-The return of Roger Federer. King Roger has been missing in action for over a month after injuring his knee, missing the BNP Paribas Open where he’s typically played and excelled. But he lit up the Twittersphere when he announced he was coming back this week.


-Milos Raonic’s injury. Before the season, Milos Raonic made changes to his coaching staff, naming Carlos Moya as his head coach and parting ways with Ivan Ljubicic; this prompted us asking whether we’d see a different Raonic in 2016 and, so far, we can probably say that yes, we have. While he was mostly non-competitive against Djokovic in the Indian Wells final, that he made it this far after returning from an abductor injury is a net positive. As of this writing, the Canadian still hasn’t announced that he would miss this Miami Open; even if he does compete, he may be diminished, which is too bad because this draw is within his grasp.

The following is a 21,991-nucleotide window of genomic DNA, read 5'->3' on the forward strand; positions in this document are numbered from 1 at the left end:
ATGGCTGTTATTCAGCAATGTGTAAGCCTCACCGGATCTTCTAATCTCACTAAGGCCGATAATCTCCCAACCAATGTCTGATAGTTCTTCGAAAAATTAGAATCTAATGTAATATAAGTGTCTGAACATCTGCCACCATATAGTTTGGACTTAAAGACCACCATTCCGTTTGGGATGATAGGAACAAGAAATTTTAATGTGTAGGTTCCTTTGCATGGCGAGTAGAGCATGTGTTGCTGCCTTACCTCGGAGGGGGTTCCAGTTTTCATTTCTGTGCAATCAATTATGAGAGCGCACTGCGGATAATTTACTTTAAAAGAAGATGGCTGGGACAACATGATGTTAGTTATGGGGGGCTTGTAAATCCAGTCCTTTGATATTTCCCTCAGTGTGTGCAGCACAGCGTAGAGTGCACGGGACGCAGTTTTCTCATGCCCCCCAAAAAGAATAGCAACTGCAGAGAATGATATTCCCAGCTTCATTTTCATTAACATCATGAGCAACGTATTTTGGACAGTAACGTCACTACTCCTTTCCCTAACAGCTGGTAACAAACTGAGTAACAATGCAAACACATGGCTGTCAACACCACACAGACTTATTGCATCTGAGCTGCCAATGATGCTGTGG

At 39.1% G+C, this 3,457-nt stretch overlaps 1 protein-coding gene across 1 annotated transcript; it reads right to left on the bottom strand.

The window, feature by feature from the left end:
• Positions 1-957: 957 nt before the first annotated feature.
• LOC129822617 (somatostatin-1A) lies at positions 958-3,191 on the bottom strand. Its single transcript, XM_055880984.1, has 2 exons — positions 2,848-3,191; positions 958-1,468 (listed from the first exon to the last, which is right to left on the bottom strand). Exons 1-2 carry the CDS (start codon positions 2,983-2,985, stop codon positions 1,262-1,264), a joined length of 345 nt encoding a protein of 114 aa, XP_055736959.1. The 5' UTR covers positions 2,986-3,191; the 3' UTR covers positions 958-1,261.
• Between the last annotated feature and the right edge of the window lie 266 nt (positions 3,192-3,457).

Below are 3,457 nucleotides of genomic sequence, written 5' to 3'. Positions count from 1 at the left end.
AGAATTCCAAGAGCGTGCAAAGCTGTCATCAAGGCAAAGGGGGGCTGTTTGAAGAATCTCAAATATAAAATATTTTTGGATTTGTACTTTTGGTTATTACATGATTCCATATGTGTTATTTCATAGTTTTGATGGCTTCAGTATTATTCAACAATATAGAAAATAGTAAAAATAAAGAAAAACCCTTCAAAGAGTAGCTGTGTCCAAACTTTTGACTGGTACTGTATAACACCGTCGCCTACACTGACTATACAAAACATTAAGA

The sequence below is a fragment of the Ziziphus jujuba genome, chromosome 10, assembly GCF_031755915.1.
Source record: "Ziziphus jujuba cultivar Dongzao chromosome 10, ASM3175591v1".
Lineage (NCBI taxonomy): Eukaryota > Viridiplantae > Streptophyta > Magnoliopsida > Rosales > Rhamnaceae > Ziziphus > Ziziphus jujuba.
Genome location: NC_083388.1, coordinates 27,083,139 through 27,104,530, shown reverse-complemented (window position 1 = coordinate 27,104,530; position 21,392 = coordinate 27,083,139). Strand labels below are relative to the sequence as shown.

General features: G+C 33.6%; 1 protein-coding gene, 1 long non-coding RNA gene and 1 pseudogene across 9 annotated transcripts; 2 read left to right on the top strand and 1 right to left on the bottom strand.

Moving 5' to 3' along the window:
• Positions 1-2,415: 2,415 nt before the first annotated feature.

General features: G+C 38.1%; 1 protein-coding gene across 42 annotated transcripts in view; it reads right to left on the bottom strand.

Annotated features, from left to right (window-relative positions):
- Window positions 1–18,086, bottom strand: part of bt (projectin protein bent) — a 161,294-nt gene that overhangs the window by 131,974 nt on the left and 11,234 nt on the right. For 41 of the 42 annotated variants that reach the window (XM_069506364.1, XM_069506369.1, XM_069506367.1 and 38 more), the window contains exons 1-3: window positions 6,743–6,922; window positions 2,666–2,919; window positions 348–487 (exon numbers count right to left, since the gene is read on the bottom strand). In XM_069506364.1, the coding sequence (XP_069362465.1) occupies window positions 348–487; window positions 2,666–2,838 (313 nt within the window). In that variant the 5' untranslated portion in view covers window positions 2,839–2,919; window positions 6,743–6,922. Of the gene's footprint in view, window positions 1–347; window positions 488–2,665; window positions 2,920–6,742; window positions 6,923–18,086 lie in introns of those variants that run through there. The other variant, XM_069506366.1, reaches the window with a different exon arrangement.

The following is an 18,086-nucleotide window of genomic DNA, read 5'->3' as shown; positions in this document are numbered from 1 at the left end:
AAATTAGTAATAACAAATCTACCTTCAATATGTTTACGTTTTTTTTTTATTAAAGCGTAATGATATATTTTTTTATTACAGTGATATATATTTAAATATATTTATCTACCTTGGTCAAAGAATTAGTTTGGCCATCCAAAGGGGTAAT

-But will Federer’s return be one to form? Still, it remains to be seen just how good and ready Federer will be in his first matches back from injury. We’re on the record as saying that we don’t believe the Swiss will manage to snatch a singles gold medal this year in Rio; if that’s the case, will he keep playing beyond this season? In other words, is 2016 the final curtain call for Federer?

Quarterfinals: Novak Djokovic over Benoit Paire; Roger Federer over David Ferrer; Stanislas Wawrinka over Jack Sock; Andy Murray over Alexandr Dolgopolov

Semifinals: Novak Djokovic over Roger Federer; Andy Murray over Stanislas Wawrinka

Final: Novak Djokovic over Andy Murray

Follow Charles Blouin-Gascon on Twitter @RealCBG

Djokovic and Azarenka win respective BNP Paribas Open titles

March 20, 2016

BNP Paribas Open—Indian Wells, California